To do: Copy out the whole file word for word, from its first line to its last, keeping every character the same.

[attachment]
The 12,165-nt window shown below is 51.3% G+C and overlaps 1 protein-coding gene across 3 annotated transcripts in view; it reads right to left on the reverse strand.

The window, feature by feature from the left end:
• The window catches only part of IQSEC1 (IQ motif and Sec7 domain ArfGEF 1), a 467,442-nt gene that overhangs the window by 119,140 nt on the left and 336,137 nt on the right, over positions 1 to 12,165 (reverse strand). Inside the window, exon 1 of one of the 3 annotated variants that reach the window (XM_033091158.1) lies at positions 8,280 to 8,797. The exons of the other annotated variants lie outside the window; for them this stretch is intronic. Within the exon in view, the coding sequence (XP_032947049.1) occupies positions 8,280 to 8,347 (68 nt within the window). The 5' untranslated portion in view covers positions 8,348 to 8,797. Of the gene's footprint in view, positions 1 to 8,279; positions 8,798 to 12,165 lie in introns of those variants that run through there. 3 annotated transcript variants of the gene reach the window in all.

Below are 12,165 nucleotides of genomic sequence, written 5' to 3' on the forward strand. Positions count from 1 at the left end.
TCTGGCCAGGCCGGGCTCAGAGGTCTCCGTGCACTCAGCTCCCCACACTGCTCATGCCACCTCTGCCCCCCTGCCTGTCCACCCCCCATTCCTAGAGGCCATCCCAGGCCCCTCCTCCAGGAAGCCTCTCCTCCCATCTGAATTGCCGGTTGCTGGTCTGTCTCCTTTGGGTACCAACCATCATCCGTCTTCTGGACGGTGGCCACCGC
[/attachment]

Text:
The 12,165-nt window shown below is 51.3% G+C and overlaps 1 protein-coding gene across 3 annotated transcripts in view; it reads right to left on the reverse strand.

The window, feature by feature from the left end:
• The window catches only part of IQSEC1 (IQ motif and Sec7 domain ArfGEF 1), a 467,442-nt gene that overhangs the window by 119,140 nt on the left and 336,137 nt on the right, over positions 1 to 12,165 (reverse strand). Inside the window, exon 1 of one of the 3 annotated variants that reach the window (XM_033091158.1) lies at positions 8,280 to 8,797. The exons of the other annotated variants lie outside the window; for them this stretch is intronic. Within the exon in view, the coding sequence (XP_032947049.1) occupies positions 8,280 to 8,347 (68 nt within the window). The 5' untranslated portion in view covers positions 8,348 to 8,797. Of the gene's footprint in view, positions 1 to 8,279; positions 8,798 to 12,165 lie in introns of those variants that run through there. 3 annotated transcript variants of the gene reach the window in all.

Below are 12,165 nucleotides of genomic sequence, written 5' to 3' on the forward strand. Positions count from 1 at the left end.
TCTGGCCAGGCCGGGCTCAGAGGTCTCCGTGCACTCAGCTCCCCACACTGCTCATGCCACCTCTGCCCCCCTGCCTGTCCACCCCCCATTCCTAGAGGCCATCCCAGGCCCCTCCTCCAGGAAGCCTCTCCTCCCATCTGAATTGCCGGTTGCTGGTCTGTCTCCTTTGGGTACCAACCATCATCCGTCTTCTGGACGGTGGCCACCGC